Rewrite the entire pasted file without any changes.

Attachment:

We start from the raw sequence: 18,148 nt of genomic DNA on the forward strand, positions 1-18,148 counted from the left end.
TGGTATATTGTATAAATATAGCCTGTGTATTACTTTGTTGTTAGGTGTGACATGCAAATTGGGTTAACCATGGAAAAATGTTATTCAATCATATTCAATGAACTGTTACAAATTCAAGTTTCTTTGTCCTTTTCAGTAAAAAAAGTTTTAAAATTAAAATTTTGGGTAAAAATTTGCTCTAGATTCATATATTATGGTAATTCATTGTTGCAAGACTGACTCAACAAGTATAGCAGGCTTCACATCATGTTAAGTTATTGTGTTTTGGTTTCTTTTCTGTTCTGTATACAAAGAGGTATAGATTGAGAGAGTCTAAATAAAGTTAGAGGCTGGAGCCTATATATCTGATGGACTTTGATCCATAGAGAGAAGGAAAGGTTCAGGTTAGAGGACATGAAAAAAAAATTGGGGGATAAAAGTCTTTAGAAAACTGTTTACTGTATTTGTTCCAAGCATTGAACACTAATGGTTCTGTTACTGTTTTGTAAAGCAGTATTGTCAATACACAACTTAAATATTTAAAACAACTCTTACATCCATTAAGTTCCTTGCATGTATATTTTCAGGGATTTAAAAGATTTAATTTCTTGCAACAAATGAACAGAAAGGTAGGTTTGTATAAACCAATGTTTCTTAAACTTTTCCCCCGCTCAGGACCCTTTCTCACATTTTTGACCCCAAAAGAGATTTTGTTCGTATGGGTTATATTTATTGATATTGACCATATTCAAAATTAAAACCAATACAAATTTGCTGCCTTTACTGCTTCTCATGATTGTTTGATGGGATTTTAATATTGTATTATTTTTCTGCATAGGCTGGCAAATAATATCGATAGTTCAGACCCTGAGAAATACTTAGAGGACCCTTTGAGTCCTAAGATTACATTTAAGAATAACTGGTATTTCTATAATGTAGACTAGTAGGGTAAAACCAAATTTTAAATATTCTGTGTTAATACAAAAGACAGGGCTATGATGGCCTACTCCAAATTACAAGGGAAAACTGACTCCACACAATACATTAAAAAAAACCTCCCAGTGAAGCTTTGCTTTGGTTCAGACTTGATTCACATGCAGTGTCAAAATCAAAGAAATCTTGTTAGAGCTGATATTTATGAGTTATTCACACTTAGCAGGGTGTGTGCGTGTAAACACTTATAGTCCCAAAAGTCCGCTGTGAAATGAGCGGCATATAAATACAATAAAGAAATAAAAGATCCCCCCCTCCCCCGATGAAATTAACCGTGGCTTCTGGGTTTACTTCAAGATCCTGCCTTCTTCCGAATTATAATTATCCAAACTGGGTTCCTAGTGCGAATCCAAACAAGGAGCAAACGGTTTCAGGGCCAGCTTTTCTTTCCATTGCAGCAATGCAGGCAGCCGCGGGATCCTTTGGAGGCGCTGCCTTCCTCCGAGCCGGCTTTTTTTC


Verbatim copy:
We start from the raw sequence: 18,148 nt of genomic DNA on the forward strand, positions 1-18,148 counted from the left end.
TGGTATATTGTATAAATATAGCCTGTGTATTACTTTGTTGTTAGGTGTGACATGCAAATTGGGTTAACCATGGAAAAATGTTATTCAATCATATTCAATGAACTGTTACAAATTCAAGTTTCTTTGTCCTTTTCAGTAAAAAAAGTTTTAAAATTAAAATTTTGGGTAAAAATTTGCTCTAGATTCATATATTATGGTAATTCATTGTTGCAAGACTGACTCAACAAGTATAGCAGGCTTCACATCATGTTAAGTTATTGTGTTTTGGTTTCTTTTCTGTTCTGTATACAAAGAGGTATAGATTGAGAGAGTCTAAATAAAGTTAGAGGCTGGAGCCTATATATCTGATGGACTTTGATCCATAGAGAGAAGGAAAGGTTCAGGTTAGAGGACATGAAAAAAAAATTGGGGGATAAAAGTCTTTAGAAAACTGTTTACTGTATTTGTTCCAAGCATTGAACACTAATGGTTCTGTTACTGTTTTGTAAAGCAGTATTGTCAATACACAACTTAAATATTTAAAACAACTCTTACATCCATTAAGTTCCTTGCATGTATATTTTCAGGGATTTAAAAGATTTAATTTCTTGCAACAAATGAACAGAAAGGTAGGTTTGTATAAACCAATGTTTCTTAAACTTTTCCCCCGCTCAGGACCCTTTCTCACATTTTTGACCCCAAAAGAGATTTTGTTCGTATGGGTTATATTTATTGATATTGACCATATTCAAAATTAAAACCAATACAAATTTGCTGCCTTTACTGCTTCTCATGATTGTTTGATGGGATTTTAATATTGTATTATTTTTCTGCATAGGCTGGCAAATAATATCGATAGTTCAGACCCTGAGAAATACTTAGAGGACCCTTTGAGTCCTAAGATTACATTTAAGAATAACTGGTATTTCTATAATGTAGACTAGTAGGGTAAAACCAAATTTTAAATATTCTGTGTTAATACAAAAGACAGGGCTATGATGGCCTACTCCAAATTACAAGGGAAAACTGACTCCACACAATACATTAAAAAAAACCTCCCAGTGAAGCTTTGCTTTGGTTCAGACTTGATTCACATGCAGTGTCAAAATCAAAGAAATCTTGTTAGAGCTGATATTTATGAGTTATTCACACTTAGCAGGGTGTGTGCGTGTAAACACTTATAGTCCCAAAAGTCCGCTGTGAAATGAGCGGCATATAAATACAATAAAGAAATAAAAGATCCCCCCCTCCCCCGATGAAATTAACCGTGGCTTCTGGGTTTACTTCAAGATCCTGCCTTCTTCCGAATTATAATTATCCAAACTGGGTTCCTAGTGCGAATCCAAACAAGGAGCAAACGGTTTCAGGGCCAGCTTTTCTTTCCATTGCAGCAATGCAGGCAGCCGCGGGATCCTTTGGAGGCGCTGCCTTCCTCCGAGCCGGCTTTTTTTC